After the contraction of first quarter GDP, many analysts feared that the strong gains we saw in 2014 are beginning to diminish, but what today’s numbers show the economy remains resilient and maybe picking up speed as we head into the summer months. Here are five stats you should know from today’s numbers:
1) The economy added 280,000 TNF jobs in May and we are averaging 217,000 jobs/month in 2015. While slower than the pace in the first five months of 2014, the pace of job growth remains steady despite the hurdles of weaker global economies, a stronger dollar, and manufactured crises from Congress such as delaying transportation funding and debate over Export-Import Bank authorization.
2) The national unemployment rate (U3 for data nerds) ticked up to 5.5% in May for what we like to say are for “good reasons,” as we saw more people coming back into the labor force.
3) Many people are concerned that the unemployment rate has fallen for the “wrong reasons,” since overall labor force participation has been falling. But this measure is clouded by demographic factors like increasing numbers of retiring baby boomers and enrollment of young people. So to get a rough and quick gauge of labor market strength, it’s helpful to look at the employment of 25 to 54 year-olds. Overall, Americans in their prime working age are coming back into the labor force. Over the year the employment-to-population ratio of prime age workers has risen by 0.8 p.p., a sign of a strengthening labor market that can have positive repercussions on the economy as a whole.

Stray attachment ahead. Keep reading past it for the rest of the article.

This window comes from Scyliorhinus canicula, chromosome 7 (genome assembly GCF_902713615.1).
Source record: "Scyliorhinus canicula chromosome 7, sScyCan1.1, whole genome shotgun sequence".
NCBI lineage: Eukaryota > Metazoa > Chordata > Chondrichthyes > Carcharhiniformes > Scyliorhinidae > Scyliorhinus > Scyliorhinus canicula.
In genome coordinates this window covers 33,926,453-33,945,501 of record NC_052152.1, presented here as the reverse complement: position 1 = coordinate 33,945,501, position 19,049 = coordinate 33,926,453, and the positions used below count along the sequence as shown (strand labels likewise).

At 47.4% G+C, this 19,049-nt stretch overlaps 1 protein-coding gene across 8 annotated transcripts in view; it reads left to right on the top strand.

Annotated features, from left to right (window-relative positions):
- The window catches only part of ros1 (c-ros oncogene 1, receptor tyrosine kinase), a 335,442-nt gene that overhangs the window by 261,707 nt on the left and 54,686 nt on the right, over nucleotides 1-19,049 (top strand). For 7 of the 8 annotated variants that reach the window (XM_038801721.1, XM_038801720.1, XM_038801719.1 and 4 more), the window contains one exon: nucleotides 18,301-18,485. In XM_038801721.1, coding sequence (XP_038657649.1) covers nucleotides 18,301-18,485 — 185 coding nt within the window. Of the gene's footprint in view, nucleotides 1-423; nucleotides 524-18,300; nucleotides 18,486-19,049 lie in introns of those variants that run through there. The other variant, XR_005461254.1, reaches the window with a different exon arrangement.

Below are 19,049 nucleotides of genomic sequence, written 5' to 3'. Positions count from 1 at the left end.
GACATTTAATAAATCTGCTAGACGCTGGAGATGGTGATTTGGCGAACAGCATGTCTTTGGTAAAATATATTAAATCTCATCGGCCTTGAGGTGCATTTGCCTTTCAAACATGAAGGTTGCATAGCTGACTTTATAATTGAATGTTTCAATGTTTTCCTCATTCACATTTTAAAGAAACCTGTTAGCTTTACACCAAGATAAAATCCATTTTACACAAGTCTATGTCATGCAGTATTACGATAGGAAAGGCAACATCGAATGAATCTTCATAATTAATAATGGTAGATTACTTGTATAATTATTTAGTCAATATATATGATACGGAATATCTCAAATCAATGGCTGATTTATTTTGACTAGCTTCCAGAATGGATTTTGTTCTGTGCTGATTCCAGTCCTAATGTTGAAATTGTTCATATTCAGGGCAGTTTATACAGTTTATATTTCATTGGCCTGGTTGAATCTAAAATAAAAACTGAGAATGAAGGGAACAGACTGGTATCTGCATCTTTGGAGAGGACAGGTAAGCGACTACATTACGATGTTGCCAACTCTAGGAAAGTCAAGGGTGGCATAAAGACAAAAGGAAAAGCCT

4) While prime age workers are coming back in the labor force, there remains a large amount of slack in the labor market. We like to look at alternative measured of labor underutilization provided by BLS: U-3 is the headline unemployment rate, but U-6 is a broader measure that includes total unemployed plus “marginally attached” plus people working part-time for economic reasons. In the expansion of the 90s, U-6 was consistently between 1.7 and 1.8 times the U-3 unemployment rate, but following the end of the most recent recession, U-6 has grown much higher than you might expect given the U-3 unemployment rate. This suggests that even though we’re nearing pre-recession rates of unemployment, there’s still a lot of slack in the labor market, in the form of discouraged workers or marginally attached who have recently dropped out of the labor force as well as people working part-time who would like a full-time job.
5) Looking at the labor force flows, we are seeing the total stock of unemployed people leaving the labor force falling, but we would still like to see more of the unemployed going into employment. This month the number of people leaving the labor force and the number of unemployed finding work were essentially the same (2 million people), but would like the folks finding jobs to be slightly higher.